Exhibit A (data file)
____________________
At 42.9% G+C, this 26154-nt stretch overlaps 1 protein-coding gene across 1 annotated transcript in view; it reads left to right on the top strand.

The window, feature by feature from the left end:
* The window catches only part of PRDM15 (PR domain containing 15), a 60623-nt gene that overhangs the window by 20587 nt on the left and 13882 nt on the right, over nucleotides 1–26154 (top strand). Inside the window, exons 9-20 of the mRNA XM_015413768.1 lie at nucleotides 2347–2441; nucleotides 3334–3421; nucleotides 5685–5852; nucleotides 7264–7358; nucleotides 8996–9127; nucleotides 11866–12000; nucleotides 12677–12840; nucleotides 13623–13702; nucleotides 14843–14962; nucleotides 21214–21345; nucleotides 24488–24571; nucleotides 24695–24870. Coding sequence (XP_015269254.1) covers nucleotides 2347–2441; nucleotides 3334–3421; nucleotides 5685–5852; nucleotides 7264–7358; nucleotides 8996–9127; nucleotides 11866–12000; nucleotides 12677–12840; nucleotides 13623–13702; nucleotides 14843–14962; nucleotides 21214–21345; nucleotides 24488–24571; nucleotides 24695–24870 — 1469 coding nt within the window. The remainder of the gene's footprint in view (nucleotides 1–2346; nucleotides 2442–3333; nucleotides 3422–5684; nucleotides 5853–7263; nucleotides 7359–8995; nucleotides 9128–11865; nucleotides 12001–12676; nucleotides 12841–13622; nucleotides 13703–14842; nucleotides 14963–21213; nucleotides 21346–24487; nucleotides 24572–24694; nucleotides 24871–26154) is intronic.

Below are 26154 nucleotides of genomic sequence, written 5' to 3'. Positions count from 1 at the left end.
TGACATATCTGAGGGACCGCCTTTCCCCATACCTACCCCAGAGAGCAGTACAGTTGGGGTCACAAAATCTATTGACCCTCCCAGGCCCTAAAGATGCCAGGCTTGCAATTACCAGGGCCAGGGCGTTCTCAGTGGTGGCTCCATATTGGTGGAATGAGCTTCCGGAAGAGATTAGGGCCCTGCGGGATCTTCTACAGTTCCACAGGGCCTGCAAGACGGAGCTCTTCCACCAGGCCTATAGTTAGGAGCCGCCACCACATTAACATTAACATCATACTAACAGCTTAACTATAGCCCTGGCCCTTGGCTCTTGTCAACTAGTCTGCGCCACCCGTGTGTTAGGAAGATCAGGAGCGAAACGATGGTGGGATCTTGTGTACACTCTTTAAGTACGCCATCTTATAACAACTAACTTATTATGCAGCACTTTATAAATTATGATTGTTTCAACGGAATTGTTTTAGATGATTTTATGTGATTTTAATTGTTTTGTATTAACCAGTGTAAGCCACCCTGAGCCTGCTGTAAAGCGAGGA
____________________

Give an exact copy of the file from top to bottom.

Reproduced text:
At 42.9% G+C, this 26154-nt stretch overlaps 1 protein-coding gene across 1 annotated transcript in view; it reads left to right on the top strand.

The window, feature by feature from the left end:
* The window catches only part of PRDM15 (PR domain containing 15), a 60623-nt gene that overhangs the window by 20587 nt on the left and 13882 nt on the right, over nucleotides 1–26154 (top strand). Inside the window, exons 9-20 of the mRNA XM_015413768.1 lie at nucleotides 2347–2441; nucleotides 3334–3421; nucleotides 5685–5852; nucleotides 7264–7358; nucleotides 8996–9127; nucleotides 11866–12000; nucleotides 12677–12840; nucleotides 13623–13702; nucleotides 14843–14962; nucleotides 21214–21345; nucleotides 24488–24571; nucleotides 24695–24870. Coding sequence (XP_015269254.1) covers nucleotides 2347–2441; nucleotides 3334–3421; nucleotides 5685–5852; nucleotides 7264–7358; nucleotides 8996–9127; nucleotides 11866–12000; nucleotides 12677–12840; nucleotides 13623–13702; nucleotides 14843–14962; nucleotides 21214–21345; nucleotides 24488–24571; nucleotides 24695–24870 — 1469 coding nt within the window. The remainder of the gene's footprint in view (nucleotides 1–2346; nucleotides 2442–3333; nucleotides 3422–5684; nucleotides 5853–7263; nucleotides 7359–8995; nucleotides 9128–11865; nucleotides 12001–12676; nucleotides 12841–13622; nucleotides 13703–14842; nucleotides 14963–21213; nucleotides 21346–24487; nucleotides 24572–24694; nucleotides 24871–26154) is intronic.

Below are 26154 nucleotides of genomic sequence, written 5' to 3'. Positions count from 1 at the left end.
TGACATATCTGAGGGACCGCCTTTCCCCATACCTACCCCAGAGAGCAGTACAGTTGGGGTCACAAAATCTATTGACCCTCCCAGGCCCTAAAGATGCCAGGCTTGCAATTACCAGGGCCAGGGCGTTCTCAGTGGTGGCTCCATATTGGTGGAATGAGCTTCCGGAAGAGATTAGGGCCCTGCGGGATCTTCTACAGTTCCACAGGGCCTGCAAGACGGAGCTCTTCCACCAGGCCTATAGTTAGGAGCCGCCACCACATTAACATTAACATCATACTAACAGCTTAACTATAGCCCTGGCCCTTGGCTCTTGTCAACTAGTCTGCGCCACCCGTGTGTTAGGAAGATCAGGAGCGAAACGATGGTGGGATCTTGTGTACACTCTTTAAGTACGCCATCTTATAACAACTAACTTATTATGCAGCACTTTATAAATTATGATTGTTTCAACGGAATTGTTTTAGATGATTTTATGTGATTTTAATTGTTTTGTATTAACCAGTGTAAGCCACCCTGAGCCTGCTGTAAAGCGAGGA